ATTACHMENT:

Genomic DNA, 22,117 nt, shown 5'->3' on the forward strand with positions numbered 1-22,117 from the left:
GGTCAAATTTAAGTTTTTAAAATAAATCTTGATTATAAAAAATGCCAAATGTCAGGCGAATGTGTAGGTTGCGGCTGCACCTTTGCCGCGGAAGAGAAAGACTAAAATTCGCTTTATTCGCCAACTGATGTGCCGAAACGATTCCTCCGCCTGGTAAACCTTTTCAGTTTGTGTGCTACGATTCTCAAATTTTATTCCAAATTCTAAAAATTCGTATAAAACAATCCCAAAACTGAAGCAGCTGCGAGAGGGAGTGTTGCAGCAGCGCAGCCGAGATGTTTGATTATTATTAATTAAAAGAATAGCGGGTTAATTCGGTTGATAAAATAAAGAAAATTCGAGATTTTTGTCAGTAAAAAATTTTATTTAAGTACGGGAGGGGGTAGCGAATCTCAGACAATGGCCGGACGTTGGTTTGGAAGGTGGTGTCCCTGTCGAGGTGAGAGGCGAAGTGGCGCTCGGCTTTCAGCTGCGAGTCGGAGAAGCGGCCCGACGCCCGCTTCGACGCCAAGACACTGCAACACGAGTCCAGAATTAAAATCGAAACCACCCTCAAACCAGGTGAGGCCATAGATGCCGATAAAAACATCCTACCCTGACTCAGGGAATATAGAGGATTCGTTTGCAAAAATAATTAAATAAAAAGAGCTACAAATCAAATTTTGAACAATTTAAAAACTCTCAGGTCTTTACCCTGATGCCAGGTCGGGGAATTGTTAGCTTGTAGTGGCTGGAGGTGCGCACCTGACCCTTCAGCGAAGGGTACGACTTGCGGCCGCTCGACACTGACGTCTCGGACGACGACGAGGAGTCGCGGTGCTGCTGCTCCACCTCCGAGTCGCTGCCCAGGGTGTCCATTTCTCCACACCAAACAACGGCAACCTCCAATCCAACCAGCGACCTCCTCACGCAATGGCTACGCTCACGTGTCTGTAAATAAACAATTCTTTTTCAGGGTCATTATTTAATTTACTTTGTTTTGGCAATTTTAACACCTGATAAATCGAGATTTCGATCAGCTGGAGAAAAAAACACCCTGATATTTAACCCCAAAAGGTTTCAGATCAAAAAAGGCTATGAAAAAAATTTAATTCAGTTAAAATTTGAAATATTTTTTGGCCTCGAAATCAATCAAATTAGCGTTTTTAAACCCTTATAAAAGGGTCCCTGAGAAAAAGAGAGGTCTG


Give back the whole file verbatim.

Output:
Genomic DNA, 22,117 nt, shown 5'->3' on the forward strand with positions numbered 1-22,117 from the left:
GGTCAAATTTAAGTTTTTAAAATAAATCTTGATTATAAAAAATGCCAAATGTCAGGCGAATGTGTAGGTTGCGGCTGCACCTTTGCCGCGGAAGAGAAAGACTAAAATTCGCTTTATTCGCCAACTGATGTGCCGAAACGATTCCTCCGCCTGGTAAACCTTTTCAGTTTGTGTGCTACGATTCTCAAATTTTATTCCAAATTCTAAAAATTCGTATAAAACAATCCCAAAACTGAAGCAGCTGCGAGAGGGAGTGTTGCAGCAGCGCAGCCGAGATGTTTGATTATTATTAATTAAAAGAATAGCGGGTTAATTCGGTTGATAAAATAAAGAAAATTCGAGATTTTTGTCAGTAAAAAATTTTATTTAAGTACGGGAGGGGGTAGCGAATCTCAGACAATGGCCGGACGTTGGTTTGGAAGGTGGTGTCCCTGTCGAGGTGAGAGGCGAAGTGGCGCTCGGCTTTCAGCTGCGAGTCGGAGAAGCGGCCCGACGCCCGCTTCGACGCCAAGACACTGCAACACGAGTCCAGAATTAAAATCGAAACCACCCTCAAACCAGGTGAGGCCATAGATGCCGATAAAAACATCCTACCCTGACTCAGGGAATATAGAGGATTCGTTTGCAAAAATAATTAAATAAAAAGAGCTACAAATCAAATTTTGAACAATTTAAAAACTCTCAGGTCTTTACCCTGATGCCAGGTCGGGGAATTGTTAGCTTGTAGTGGCTGGAGGTGCGCACCTGACCCTTCAGCGAAGGGTACGACTTGCGGCCGCTCGACACTGACGTCTCGGACGACGACGAGGAGTCGCGGTGCTGCTGCTCCACCTCCGAGTCGCTGCCCAGGGTGTCCATTTCTCCACACCAAACAACGGCAACCTCCAATCCAACCAGCGACCTCCTCACGCAATGGCTACGCTCACGTGTCTGTAAATAAACAATTCTTTTTCAGGGTCATTATTTAATTTACTTTGTTTTGGCAATTTTAACACCTGATAAATCGAGATTTCGATCAGCTGGAGAAAAAAACACCCTGATATTTAACCCCAAAAGGTTTCAGATCAAAAAAGGCTATGAAAAAAATTTAATTCAGTTAAAATTTGAAATATTTTTTGGCCTCGAAATCAATCAAATTAGCGTTTTTAAACCCTTATAAAAGGGTCCCTGAGAAAAAGAGAGGTCTG